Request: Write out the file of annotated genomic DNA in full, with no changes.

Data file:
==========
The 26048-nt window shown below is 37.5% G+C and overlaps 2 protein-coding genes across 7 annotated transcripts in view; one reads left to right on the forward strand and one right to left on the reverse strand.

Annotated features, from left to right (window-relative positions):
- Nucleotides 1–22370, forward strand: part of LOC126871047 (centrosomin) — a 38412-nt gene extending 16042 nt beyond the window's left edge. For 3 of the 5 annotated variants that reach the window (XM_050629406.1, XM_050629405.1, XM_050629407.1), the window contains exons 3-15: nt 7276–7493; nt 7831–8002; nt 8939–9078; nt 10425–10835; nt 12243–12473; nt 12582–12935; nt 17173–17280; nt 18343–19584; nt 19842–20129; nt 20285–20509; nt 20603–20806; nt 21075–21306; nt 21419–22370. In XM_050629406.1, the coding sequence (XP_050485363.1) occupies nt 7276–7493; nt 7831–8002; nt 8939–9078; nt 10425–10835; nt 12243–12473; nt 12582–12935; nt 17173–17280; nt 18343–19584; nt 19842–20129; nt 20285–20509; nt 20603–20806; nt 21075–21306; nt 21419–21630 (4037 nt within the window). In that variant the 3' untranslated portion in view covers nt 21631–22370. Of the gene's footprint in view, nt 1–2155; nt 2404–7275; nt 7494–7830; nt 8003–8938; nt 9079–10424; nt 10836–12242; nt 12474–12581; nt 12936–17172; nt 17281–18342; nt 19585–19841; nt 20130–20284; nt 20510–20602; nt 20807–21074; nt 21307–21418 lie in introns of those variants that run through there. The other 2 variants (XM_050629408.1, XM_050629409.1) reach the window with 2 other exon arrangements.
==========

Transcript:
The 26048-nt window shown below is 37.5% G+C and overlaps 2 protein-coding genes across 7 annotated transcripts in view; one reads left to right on the forward strand and one right to left on the reverse strand.

Annotated features, from left to right (window-relative positions):
- Nucleotides 1–22370, forward strand: part of LOC126871047 (centrosomin) — a 38412-nt gene extending 16042 nt beyond the window's left edge. For 3 of the 5 annotated variants that reach the window (XM_050629406.1, XM_050629405.1, XM_050629407.1), the window contains exons 3-15: nt 7276–7493; nt 7831–8002; nt 8939–9078; nt 10425–10835; nt 12243–12473; nt 12582–12935; nt 17173–17280; nt 18343–19584; nt 19842–20129; nt 20285–20509; nt 20603–20806; nt 21075–21306; nt 21419–22370. In XM_050629406.1, the coding sequence (XP_050485363.1) occupies nt 7276–7493; nt 7831–8002; nt 8939–9078; nt 10425–10835; nt 12243–12473; nt 12582–12935; nt 17173–17280; nt 18343–19584; nt 19842–20129; nt 20285–20509; nt 20603–20806; nt 21075–21306; nt 21419–21630 (4037 nt within the window). In that variant the 3' untranslated portion in view covers nt 21631–22370. Of the gene's footprint in view, nt 1–2155; nt 2404–7275; nt 7494–7830; nt 8003–8938; nt 9079–10424; nt 10836–12242; nt 12474–12581; nt 12936–17172; nt 17281–18342; nt 19585–19841; nt 20130–20284; nt 20510–20602; nt 20807–21074; nt 21307–21418 lie in introns of those variants that run through there. The other 2 variants (XM_050629408.1, XM_050629409.1) reach the window with 2 other exon arrangements.